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Math Help - algebra in mechanics

  1. #1
    Senior Member furor celtica's Avatar
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    algebra in mechanics

    im not sure where to post this cos it includes mechanics formulae but im sure most of you have done mechanics as well since it is often included in maths programmes
    so

    a load of weight 7 kN is being raised from rest with constant acceleration by a cable. after the load has been raised 20 metres, the cable suddenly becomes slack. the load continues upwards for a distance of 4 metres before coming to instantaneous rest. Assuming no air resistance, find the tension in the cable before it became slack.

    so obviously T = 7000 N + a(700), a being acceleration
    but i can't seem to find this acceleration; ive tried using a velocity-time graph but there are too many unknowns for me; i am also a bit confused by what is meant by 'instantaneous' rest: does this mean constant velocity for 4 metres and then boom the graph line goes vertical?
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  2. #2
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    When the load is raised to 20 m it acquires a velocity v. When the cable becomes slack, the load continues its upward motion with a retardation g. Its instantaneous final velocity is zero. During that time it moves 4 m up. Using relevant kinematic equation find the velocity v.
    This velocity v is the final velocity for the first part of the problem.
    In that initial velocity is zero. Final velocity we found in the second part. Displacement is given. Find the acceleration. From that you can find the tension in the cable.
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  3. #3
    Senior Member furor celtica's Avatar
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    so the load the 'instantaneous' rest is caused by g? this is the constant deceleration over the four metres? i.e the velocity-time sketch of this portion of the movement will be a triangle and not a trapezium, am i correct?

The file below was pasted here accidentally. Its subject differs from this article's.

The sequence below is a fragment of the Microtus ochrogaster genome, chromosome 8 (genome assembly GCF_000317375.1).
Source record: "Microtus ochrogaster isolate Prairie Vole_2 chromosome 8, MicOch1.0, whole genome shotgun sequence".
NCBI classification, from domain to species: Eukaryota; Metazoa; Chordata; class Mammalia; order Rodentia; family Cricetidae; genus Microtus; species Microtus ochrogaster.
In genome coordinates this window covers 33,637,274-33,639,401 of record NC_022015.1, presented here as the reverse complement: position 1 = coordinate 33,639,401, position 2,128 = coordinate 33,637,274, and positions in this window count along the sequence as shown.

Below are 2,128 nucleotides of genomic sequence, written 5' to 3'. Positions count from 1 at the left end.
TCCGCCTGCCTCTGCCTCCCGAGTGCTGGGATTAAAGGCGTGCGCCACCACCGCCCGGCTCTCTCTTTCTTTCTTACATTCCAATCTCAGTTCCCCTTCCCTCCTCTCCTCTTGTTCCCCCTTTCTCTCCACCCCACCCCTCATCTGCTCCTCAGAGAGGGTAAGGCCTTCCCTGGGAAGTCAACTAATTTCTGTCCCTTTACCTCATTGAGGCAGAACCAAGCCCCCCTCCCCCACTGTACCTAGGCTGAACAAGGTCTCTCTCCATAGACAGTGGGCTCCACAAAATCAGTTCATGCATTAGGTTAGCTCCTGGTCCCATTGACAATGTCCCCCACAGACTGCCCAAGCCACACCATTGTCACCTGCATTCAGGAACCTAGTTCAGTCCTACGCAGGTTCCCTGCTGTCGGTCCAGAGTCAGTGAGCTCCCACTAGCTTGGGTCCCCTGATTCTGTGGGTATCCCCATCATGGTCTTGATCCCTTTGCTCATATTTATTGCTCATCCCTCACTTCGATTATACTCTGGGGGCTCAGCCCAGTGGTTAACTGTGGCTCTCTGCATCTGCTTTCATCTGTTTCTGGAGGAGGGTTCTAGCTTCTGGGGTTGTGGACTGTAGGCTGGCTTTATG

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  4. #4
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    Hello furor celtica
    Quote Originally Posted by furor celtica View Post
    im not sure where to post this cos it includes mechanics formulae but im sure most of you have done mechanics as well since it is often included in maths programmes
    so

    a load of weight 7 kN is being raised from rest with constant acceleration by a cable. after the load has been raised 20 metres, the cable suddenly becomes slack. the load continues upwards for a distance of 4 metres before coming to instantaneous rest. Assuming no air resistance, find the tension in the cable before it became slack.

    so obviously T = 7000 N + a(700), a being acceleration
    but i can't seem to find this acceleration; ive tried using a velocity-time graph but there are too many unknowns for me; i am also a bit confused by what is meant by 'instantaneous' rest: does this mean constant velocity for 4 metres and then boom the graph line goes vertical?
    I assume from the 700 in your equation that you've been told to take g = 10. I've done the same below. If you didn't mean this, and you should have taken g =  9.8 (which is more usual), then you'll have to make the necessary amendments.

    For both parts of the motion, we need to connect final and initial velocities, acceleration and distance. So, with the usual notation, the equation we need is:
    v^2 = u^2 + 2as
    In the second part of the motion, we have:
    v = 0 (the body comes to rest)

    a = -g = -10 (see above)

    s=4
    So, if V is the velocity at the start of phase 2:
    0=V^2+2(-10)(4)

    \Rightarrow V^2 = 80
    But, of course, V is also the velocity at the end of phase 1. During this phase, then:
    u = 0

    v = V

    s = 20
    and we need to find a. So:
    V^2 = 0^2 +2a(20)

    \Rightarrow 40a = 80

    \Rightarrow a = 2
    Now we can use the equation of motion:
    \sum F = ma
    with m = 700 and a = 2
    \Rightarrow T - 7000 = 700\cdot2

    \Rightarrow T = 8400
    So the tension in the string is 8400 N.

    Grandad

    PS I've just read your latest post. Yes, as you'll see from my working, the deceleration in phase 2 is simply due to gravity. And, yes, the v-t graph in this phase will be a triangle.
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